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My main() Method is Better Than Yours

People are good at turning concrete examples into generalization. The other way around, it does not work so well. So when I write about general concepts it is hard for people to know how to translate the general concept into concrete code. To remedy this I will try to show few examples of how to build a web application from ground up. But I can’t fit all of that into a single blog post … So lets get started at the beginning…

Here is what your main method should look like (no matter how complex your application) if you are using GUICE: (src)

public static void main(String[] args)
  throws Exception {
    // Creation Phase
    Injector injector = Guice.createInjector(
             new CalculatorServerModule(args));
    Server server = injector.getInstance(Server.class);
    // Run Phase
    server.start();
}

Or if you want to do manual dependency injection: (src)

public static void main(String[] args)
  throws Exception {
    // Creation Phase
    Server server = new ServerFactory(args)
                               .createServer();
    // Run Phase
    server.start();
}

The truth is I don’t know how to test the main method. The main method is static and as a result there are no places where we can inject test-doubles. (I know we can fight static with static, but we already said that global state is bad here, here and here). The reason we can’t test this is that the moment you execute the main method the whole application runs, and that is not what we want and there is nothing we can do to prevent that.

But the method is so short that I don’t bother testing it since it has some really cool properties:

  1. Notice how the creation-phase contains the code which builds the object graph of the application. The last line runs the application. The separation is very important. We can test the ServerFactory in isolation. Passing it different arguments and than asserting that the correct object graph got built. But, in order to do that the Factory class should do nothing but object graph construction. The object constructors better do nothing but field assignments. No reading of files, starting of threads, or any other work which would cause problems in unit-test. All we do is simply instantiate some graph of objects. The graph construction is controlled by the command line arguments which we passed into the constructor. So we can test creation-phase in isolation with unit-test. (Same applies for GUICE example)
  2. The last line gets the application running. Here is where you can do all of your fun threads, file IO etc code. However, because the application is build from lots of objects collaborating together it is easy to test each object in isolation. In test I just instantiate the Server and pass in some test doubles in the constructor to mock out the not so interesting/hard to test code.

As you can see we have a clear separation of the object graph construction responsibility from the application logic code. If you were to examine the code in more detail you would find that all of the new operators have migrated from the run-phase  to creation-phase (See How to Think About the “new” Operator) And that is very important. New operator in application code is enemy of testing, but new in tests and factories is your friend. (The reason is that in tests we want to use test-doubles which are usually a subclass or an implementation of the parent class. If application code calls new than you can never replace that new with a subclass or different implementation.) The key is that the object creation responsibility and the the application code are two different responsibilities and they should not be mixed. Especially in the main method!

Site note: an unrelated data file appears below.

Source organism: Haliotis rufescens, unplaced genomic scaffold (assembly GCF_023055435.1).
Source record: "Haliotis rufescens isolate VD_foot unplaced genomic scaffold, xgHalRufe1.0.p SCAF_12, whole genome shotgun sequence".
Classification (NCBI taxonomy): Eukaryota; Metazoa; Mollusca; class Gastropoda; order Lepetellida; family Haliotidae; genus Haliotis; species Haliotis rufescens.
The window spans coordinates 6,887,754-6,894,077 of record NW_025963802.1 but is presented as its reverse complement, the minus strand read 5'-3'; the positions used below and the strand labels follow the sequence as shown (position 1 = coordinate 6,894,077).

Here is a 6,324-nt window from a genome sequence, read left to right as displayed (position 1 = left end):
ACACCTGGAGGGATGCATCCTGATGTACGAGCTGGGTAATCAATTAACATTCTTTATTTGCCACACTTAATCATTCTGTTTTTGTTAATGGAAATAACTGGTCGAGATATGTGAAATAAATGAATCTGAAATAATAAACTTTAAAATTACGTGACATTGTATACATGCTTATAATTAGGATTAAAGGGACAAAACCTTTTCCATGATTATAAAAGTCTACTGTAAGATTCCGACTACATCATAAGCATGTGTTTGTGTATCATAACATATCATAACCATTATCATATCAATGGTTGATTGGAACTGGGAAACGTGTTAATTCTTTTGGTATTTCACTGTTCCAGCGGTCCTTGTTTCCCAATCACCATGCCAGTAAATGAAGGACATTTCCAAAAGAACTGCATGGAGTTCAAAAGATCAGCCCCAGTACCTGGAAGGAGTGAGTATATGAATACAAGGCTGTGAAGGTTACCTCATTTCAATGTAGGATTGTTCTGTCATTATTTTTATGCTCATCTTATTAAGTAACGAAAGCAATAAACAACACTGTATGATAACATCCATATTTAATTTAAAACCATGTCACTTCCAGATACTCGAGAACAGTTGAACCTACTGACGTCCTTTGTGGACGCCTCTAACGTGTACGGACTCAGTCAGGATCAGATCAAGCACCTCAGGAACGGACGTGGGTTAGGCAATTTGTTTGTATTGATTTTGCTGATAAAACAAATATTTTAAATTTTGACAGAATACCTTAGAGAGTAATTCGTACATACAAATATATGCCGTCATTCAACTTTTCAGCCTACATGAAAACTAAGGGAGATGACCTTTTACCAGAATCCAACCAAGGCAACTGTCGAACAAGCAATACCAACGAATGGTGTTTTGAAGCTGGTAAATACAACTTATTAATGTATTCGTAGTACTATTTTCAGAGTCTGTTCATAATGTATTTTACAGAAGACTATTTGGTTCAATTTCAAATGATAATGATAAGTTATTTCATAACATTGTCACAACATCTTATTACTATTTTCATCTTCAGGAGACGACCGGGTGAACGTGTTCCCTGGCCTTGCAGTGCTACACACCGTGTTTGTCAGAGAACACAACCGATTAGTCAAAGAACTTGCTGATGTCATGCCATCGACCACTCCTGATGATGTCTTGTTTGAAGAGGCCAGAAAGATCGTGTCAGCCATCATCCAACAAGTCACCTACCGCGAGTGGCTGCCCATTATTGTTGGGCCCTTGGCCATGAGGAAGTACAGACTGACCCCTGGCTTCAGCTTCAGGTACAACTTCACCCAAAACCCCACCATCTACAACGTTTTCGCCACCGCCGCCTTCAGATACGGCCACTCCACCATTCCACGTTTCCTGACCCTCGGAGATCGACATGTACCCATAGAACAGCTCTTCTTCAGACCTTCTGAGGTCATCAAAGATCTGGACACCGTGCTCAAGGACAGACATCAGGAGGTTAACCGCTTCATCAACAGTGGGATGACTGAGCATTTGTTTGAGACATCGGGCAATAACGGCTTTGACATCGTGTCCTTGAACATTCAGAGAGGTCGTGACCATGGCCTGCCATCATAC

A good way to think about this is that you want to design your application such that you can control the application behavior by controlling the way you wire the objects together (Object collaborator graph). Whether you wire in a InMemory, File or Database repository, PopServer or IMAPServer, LDAP or file based authentication. All these different behaviors should manifest themselves as different object graphs. The knowledge of how to wire the objects together should be stored in your factory class. If you want to prevent something from running in a test, you don’t place an if statement in front of it. Instead you wire up a different graph of objects. You wire NullAthenticator in place of LDAPAuthenticator. Wiring your objects differently is how the tests determines what gets run and what gets mocked out. This is why it is important for the tests to have control of the new operators (or putting it differently the application code does not have the new operators). This is why we don’t know how to test the main method. Main method is static and hence procedural. I don’t know how to test procedural code since there is nothing to wire differently. I can’t wire the call graph different in procedural world to prevent things from executing, the call graph is determined at compile time.

In my experience that main method usually is some of the scariest code I have seen. Full of singleton initialization and threads. Completely untestable. What you want is that each object simply declares its dependencies in its constructor. (Here is the list of things I need to know about) Then when you start to write the Factory it will practically write itself. You simply try to new the object you need to return, which declares its dependencies, you in turn try to new those dependencies, etc… If there are some singletons you just have to make sure that you call the new operator only once. But more on factories in our next blog post…

From http://misko.hevery.com/

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